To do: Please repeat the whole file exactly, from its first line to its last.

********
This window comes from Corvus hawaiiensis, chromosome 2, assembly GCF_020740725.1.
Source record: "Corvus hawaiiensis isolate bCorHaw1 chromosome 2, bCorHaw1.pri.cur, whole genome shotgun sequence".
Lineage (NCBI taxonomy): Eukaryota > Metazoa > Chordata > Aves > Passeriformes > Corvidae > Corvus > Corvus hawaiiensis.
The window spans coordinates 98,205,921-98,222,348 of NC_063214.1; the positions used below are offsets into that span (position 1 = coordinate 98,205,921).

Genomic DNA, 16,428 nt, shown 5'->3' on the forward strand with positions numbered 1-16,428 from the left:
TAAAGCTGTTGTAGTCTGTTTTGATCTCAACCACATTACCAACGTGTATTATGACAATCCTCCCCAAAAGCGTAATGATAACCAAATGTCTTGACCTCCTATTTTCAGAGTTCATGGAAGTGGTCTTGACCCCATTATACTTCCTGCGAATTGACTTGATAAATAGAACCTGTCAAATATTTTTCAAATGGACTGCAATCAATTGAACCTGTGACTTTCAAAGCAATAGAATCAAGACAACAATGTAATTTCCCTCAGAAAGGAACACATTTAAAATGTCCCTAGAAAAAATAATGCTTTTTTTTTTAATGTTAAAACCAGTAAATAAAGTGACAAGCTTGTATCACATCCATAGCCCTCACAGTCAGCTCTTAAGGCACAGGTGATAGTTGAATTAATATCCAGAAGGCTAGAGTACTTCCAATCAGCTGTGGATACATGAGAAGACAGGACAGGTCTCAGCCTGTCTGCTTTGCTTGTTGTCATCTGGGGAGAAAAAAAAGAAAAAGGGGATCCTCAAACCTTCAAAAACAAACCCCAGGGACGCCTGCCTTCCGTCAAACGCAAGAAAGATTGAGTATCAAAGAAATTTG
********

This window comes from Corvus hawaiiensis, chromosome 2, assembly GCF_020740725.1.
Source record: "Corvus hawaiiensis isolate bCorHaw1 chromosome 2, bCorHaw1.pri.cur, whole genome shotgun sequence".
Lineage (NCBI taxonomy): Eukaryota > Metazoa > Chordata > Aves > Passeriformes > Corvidae > Corvus > Corvus hawaiiensis.
The window spans coordinates 98,205,921-98,222,348 of NC_063214.1; the positions used below are offsets into that span (position 1 = coordinate 98,205,921).

Genomic DNA, 16,428 nt, shown 5'->3' on the forward strand with positions numbered 1-16,428 from the left:
TAAAGCTGTTGTAGTCTGTTTTGATCTCAACCACATTACCAACGTGTATTATGACAATCCTCCCCAAAAGCGTAATGATAACCAAATGTCTTGACCTCCTATTTTCAGAGTTCATGGAAGTGGTCTTGACCCCATTATACTTCCTGCGAATTGACTTGATAAATAGAACCTGTCAAATATTTTTCAAATGGACTGCAATCAATTGAACCTGTGACTTTCAAAGCAATAGAATCAAGACAACAATGTAATTTCCCTCAGAAAGGAACACATTTAAAATGTCCCTAGAAAAAATAATGCTTTTTTTTTTAATGTTAAAACCAGTAAATAAAGTGACAAGCTTGTATCACATCCATAGCCCTCACAGTCAGCTCTTAAGGCACAGGTGATAGTTGAATTAATATCCAGAAGGCTAGAGTACTTCCAATCAGCTGTGGATACATGAGAAGACAGGACAGGTCTCAGCCTGTCTGCTTTGCTTGTTGTCATCTGGGGAGAAAAAAAAGAAAAAGGGGATCCTCAAACCTTCAAAAACAAACCCCAGGGACGCCTGCCTTCCGTCAAACGCAAGAAAGATTGAGTATCAAAGAAATTTG